I chose to highlight this this simple object because it unites so many of the topics on this site: snakes, color, art, trees, history, mollusks, bees (because of the wax), the underworld, and the heavens.  The double-headed snake represents the way in which many different ideas are enmeshed with each other and flow together, even as time relentlessly pushes us all onward.  Isn’t that what life is?

Best wishes for a very happy new year and, as always thank you for reading!

(Detail)

(Detail)

A Black Smoker Geothermal Vent

A Black Smoker Geothermal Vent

The African Plate and the Indo-Australian Plate meet together deep beneath the surface of the Indian Ocean in a long line of tectonic divergence known as the Central Indian Ridge (CIR).  As new seafloor is created hydrothermal vents pour out molten hot fluids rich with minerals and an alien landscape is formed.  The hot minerals precipitate to form high cylindrical chimneys called smokers and strange communities of life form along these structures.  This ecosystem is entirely based upon chemosynthetic archaea (ancient one-celled life forms which take energy directly from the oxidation of inorganic compounds).  Great communities of eyeless shrimp, giant tubeworms, and annelids support themselves on the archaea.  Among the strange creatures is a very weird gastropod mollusk, the scaly-foot snail (Crysomallon squamiferum), which is different from every other mollusk (and indeed every other animal) because of the material it uses for its bizarre scale-mail armor.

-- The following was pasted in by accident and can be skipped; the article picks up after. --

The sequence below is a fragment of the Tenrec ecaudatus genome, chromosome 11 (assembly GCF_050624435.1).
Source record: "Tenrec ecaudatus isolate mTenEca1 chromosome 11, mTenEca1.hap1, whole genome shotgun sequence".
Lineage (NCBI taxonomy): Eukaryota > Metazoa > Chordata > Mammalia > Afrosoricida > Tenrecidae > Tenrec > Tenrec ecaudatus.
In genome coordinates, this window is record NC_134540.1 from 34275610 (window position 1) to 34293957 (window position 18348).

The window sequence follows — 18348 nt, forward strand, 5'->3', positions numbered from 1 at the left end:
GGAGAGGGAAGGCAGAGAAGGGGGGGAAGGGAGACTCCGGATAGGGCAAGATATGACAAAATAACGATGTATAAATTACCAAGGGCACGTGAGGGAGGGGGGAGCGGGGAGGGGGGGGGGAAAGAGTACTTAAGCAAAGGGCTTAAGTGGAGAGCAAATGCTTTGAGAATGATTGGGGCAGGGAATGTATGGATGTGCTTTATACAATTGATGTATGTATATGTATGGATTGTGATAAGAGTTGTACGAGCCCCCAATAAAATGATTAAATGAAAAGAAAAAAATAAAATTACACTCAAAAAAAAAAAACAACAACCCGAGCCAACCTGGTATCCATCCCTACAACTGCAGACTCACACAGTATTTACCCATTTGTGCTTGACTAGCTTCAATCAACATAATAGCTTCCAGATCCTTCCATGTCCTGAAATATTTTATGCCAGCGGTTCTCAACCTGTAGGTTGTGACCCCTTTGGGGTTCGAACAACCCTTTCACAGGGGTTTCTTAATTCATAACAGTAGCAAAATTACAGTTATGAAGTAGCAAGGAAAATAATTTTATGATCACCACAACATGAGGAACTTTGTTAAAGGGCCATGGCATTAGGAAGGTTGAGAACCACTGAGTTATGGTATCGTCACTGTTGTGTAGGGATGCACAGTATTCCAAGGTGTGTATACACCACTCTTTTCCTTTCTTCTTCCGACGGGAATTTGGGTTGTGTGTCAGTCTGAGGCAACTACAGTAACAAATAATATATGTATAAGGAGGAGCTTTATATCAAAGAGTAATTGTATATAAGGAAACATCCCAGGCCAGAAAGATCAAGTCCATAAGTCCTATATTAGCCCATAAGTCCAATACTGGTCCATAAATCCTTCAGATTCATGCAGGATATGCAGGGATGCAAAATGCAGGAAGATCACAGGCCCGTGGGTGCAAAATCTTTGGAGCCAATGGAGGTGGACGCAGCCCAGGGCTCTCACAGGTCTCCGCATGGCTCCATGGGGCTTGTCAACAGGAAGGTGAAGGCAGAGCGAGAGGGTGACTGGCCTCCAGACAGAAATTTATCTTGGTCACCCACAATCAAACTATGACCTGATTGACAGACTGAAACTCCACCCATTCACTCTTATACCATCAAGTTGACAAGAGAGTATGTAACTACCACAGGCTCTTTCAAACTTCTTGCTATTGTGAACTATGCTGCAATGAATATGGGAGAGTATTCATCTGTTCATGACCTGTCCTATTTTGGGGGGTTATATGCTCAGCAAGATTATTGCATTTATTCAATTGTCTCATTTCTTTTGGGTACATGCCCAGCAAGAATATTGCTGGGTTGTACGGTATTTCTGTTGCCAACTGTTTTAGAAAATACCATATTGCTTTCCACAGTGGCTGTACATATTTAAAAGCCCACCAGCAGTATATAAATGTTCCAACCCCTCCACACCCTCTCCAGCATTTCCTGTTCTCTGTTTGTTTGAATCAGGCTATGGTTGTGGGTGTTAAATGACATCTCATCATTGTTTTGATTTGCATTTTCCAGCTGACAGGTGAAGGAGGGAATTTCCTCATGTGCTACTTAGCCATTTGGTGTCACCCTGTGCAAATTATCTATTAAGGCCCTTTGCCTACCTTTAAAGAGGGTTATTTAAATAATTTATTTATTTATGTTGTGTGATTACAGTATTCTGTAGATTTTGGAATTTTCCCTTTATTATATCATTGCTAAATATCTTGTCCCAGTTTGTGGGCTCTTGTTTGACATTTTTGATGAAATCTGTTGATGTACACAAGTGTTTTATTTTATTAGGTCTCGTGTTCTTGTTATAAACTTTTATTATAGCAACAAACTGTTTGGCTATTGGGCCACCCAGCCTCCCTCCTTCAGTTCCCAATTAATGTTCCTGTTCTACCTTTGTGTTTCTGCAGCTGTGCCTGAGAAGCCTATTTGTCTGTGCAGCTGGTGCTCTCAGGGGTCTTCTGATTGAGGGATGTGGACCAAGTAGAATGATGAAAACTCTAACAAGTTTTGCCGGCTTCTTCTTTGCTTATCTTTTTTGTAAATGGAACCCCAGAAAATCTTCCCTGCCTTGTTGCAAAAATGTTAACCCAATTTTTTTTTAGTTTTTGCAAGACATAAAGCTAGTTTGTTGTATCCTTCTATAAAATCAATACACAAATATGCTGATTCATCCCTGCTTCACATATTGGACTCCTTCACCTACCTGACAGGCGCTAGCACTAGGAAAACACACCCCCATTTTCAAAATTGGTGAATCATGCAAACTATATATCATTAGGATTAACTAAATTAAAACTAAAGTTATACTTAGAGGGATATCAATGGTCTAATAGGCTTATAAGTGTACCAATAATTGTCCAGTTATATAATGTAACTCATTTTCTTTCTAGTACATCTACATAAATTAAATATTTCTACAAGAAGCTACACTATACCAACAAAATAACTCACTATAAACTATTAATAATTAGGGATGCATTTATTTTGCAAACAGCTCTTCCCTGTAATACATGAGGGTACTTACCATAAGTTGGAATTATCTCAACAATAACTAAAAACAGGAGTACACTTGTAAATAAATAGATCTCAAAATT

The Scaly Foot Gastropod (Crysomallon squamiferum)

The Scaly Foot Gastropod (Crysomallon squamiferum)

The scaly foot gastropod has an armored foot which is covered in little scales made of iron sulfides.  Additionally the deep-sea snail has a triple layer shell.  The outermost shell layer is composed of iron sulfides, the middle is a thick protein coat, and the inner shell layer is composed of aragonite (a calcium carbonate).

I wish I could tell you more about the habits of this snail but since it is found in super heated water at the bottom of the Indian Ocean, it has not been extensively studied.  However, The US military is interested in the creature as a possible inspiration for next generation composite military armor so maybe we will all learn more about the scaly foot snail.

Detail of the Foot Armor of Crysomallon squamiferum